Staged for the first time in 30 years, Tom McGrath and Jimmy Boyle’s stage adaptation of Boyle’s early life and infamous stretch in prison is realised in The Hard Man. Directed by Phillip Breen and featuring scenes of violence and nudity this play isn’t for the fainthearted.
The story of the man in his own words, The Hard Man follows Johnnie Byrne (Alex Fearns) as he graduates from petty criminal to infamous gangland figurehead in the Gorbals area of Glasgow in the 1960s. But his life of crime soon sees him imprisoned for murder, and he finds himself at the mercy of the prison guards, which causes him to take drastic actions.
The image of the Scottish ‘hard man’, a ruthless, violent and often unhinged individual, is now a common sight in the media and it’s a portrayal that many people are now familiar with.
The Hard Man, the story of one of Scotland’s most notorious gangland figures, quickly became known as one of the most controversial plays of the 20th century. Now revived after 30 years, the interest in Boyle has cooled somewhat, but his legacy remains, and while cases of so-called ‘hard men’ still emerge from time to time they just don’t compare with the legendary status of Boyle’s crimes, incarceration and surprising rehabilitation.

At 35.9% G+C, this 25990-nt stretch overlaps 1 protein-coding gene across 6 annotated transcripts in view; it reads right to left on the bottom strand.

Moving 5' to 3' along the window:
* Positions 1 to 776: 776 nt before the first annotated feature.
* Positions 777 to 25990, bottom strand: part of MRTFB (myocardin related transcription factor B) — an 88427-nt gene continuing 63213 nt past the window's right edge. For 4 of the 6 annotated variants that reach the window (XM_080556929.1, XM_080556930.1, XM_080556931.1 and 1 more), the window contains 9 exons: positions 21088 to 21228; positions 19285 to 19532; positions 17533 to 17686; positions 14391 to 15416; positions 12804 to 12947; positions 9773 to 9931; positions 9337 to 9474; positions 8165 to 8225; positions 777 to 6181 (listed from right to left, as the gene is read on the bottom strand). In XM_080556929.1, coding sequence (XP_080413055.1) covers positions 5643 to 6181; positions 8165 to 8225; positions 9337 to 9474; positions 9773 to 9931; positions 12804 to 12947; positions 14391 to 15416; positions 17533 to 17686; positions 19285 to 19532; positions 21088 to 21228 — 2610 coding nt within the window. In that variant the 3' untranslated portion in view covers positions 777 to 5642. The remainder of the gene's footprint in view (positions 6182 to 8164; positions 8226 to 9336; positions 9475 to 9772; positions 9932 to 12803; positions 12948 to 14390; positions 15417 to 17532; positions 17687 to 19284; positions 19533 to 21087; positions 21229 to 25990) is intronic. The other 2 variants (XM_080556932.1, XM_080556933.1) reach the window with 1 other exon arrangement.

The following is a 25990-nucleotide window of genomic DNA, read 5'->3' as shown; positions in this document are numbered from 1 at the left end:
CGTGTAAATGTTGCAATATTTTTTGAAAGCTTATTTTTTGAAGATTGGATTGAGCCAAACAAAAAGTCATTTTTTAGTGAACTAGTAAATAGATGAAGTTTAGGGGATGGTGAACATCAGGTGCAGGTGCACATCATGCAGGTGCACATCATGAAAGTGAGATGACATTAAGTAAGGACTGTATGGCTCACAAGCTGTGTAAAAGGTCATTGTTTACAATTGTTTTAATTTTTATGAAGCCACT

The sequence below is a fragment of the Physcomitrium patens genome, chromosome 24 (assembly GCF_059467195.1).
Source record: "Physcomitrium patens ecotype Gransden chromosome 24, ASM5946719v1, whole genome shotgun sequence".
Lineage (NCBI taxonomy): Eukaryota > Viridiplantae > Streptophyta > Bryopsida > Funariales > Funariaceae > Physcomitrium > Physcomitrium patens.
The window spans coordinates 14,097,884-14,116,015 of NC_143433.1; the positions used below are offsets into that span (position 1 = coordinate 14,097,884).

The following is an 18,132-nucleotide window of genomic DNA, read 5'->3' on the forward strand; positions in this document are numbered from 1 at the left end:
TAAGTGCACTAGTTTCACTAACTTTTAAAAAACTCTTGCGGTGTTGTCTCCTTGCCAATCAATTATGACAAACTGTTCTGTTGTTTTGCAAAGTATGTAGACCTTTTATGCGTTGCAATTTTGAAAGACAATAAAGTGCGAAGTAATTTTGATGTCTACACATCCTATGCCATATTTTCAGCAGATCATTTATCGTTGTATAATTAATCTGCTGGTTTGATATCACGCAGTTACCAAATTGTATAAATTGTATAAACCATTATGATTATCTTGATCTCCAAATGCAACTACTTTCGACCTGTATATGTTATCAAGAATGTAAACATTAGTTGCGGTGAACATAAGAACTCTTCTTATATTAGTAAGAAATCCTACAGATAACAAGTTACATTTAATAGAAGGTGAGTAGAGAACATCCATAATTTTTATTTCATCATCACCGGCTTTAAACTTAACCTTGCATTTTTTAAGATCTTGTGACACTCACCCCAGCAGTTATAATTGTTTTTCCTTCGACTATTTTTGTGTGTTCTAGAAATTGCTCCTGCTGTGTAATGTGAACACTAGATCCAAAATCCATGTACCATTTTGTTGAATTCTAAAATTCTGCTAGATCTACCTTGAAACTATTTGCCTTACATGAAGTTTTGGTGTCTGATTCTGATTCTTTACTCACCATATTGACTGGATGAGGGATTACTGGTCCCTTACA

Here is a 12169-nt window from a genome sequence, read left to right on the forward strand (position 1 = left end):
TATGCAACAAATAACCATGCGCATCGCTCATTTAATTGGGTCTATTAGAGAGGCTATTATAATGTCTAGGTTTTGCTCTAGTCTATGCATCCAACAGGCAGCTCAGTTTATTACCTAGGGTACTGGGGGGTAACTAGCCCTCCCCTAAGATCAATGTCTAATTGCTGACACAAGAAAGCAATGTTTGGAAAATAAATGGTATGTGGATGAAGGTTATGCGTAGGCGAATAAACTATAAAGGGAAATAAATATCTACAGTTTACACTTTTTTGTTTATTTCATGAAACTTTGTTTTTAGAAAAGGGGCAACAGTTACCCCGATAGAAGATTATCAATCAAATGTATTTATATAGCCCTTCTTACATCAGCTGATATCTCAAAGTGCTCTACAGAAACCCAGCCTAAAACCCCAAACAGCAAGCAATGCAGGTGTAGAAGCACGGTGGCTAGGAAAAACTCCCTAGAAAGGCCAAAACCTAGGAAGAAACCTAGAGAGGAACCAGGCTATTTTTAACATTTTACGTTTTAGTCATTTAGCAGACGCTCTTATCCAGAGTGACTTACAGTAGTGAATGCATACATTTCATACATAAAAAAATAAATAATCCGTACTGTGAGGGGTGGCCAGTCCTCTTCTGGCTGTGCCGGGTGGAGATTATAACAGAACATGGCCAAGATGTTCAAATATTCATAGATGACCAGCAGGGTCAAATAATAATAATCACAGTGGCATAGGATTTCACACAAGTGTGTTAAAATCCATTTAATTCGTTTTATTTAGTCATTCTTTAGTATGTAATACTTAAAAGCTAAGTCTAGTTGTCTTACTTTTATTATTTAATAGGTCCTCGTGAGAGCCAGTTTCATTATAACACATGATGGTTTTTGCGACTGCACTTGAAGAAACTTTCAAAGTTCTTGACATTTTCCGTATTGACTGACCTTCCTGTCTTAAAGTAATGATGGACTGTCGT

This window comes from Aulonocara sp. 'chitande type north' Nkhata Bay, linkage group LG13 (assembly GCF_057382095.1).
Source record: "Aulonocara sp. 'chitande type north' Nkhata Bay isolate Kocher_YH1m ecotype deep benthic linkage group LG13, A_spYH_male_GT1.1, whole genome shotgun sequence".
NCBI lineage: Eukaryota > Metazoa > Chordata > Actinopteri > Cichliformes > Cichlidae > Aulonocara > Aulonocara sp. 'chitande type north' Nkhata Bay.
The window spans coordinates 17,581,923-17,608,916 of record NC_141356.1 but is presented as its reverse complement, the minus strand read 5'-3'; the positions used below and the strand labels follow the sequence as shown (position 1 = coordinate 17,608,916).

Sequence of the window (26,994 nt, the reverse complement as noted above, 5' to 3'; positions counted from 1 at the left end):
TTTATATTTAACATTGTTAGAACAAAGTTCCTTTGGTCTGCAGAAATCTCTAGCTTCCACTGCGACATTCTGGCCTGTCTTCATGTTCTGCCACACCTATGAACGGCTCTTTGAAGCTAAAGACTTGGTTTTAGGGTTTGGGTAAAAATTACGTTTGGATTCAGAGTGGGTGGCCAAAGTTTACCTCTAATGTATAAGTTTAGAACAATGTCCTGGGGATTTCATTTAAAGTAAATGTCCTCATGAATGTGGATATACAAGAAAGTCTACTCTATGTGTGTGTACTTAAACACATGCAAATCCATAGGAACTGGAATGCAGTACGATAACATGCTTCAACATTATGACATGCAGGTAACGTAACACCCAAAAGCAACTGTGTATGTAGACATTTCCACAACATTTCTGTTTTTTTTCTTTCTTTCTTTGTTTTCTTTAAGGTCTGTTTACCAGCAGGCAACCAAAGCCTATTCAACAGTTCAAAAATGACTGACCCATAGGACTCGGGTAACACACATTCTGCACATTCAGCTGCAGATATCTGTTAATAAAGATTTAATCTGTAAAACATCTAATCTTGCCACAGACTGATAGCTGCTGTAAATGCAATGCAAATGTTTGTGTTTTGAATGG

While it may seem at first like the play is glamorising the criminal underworld and undermining the crimes that were committed, this isn’t the case, as Byrne’s life of crime is an unhappy one that reaps few rewards other than money and notoriety.
But the most shocking message of the play is the sadistic characterisation, with Byrne being the most sadistic character in the first act, before becoming the victim of cruel prison guards whilst in solitary confinement. It’s the sight of a once powerful man resorting to smear himself with his own excrement to escape the punishment of the guards that makes this play so memorable, and gives it its defiant edge, that shows that a human can never truly be broken.
Ferns is captivating as the legendary character of Byrne, and is supported by a strong cast of interchangeable characters that recreate the harsh realities of growing up in the Gorbals with no prospects, future and little hope. A welcome return to the Scottish theatre scene, Breen’s production of The Hard Man is a theatrical triumph that cannot be missed.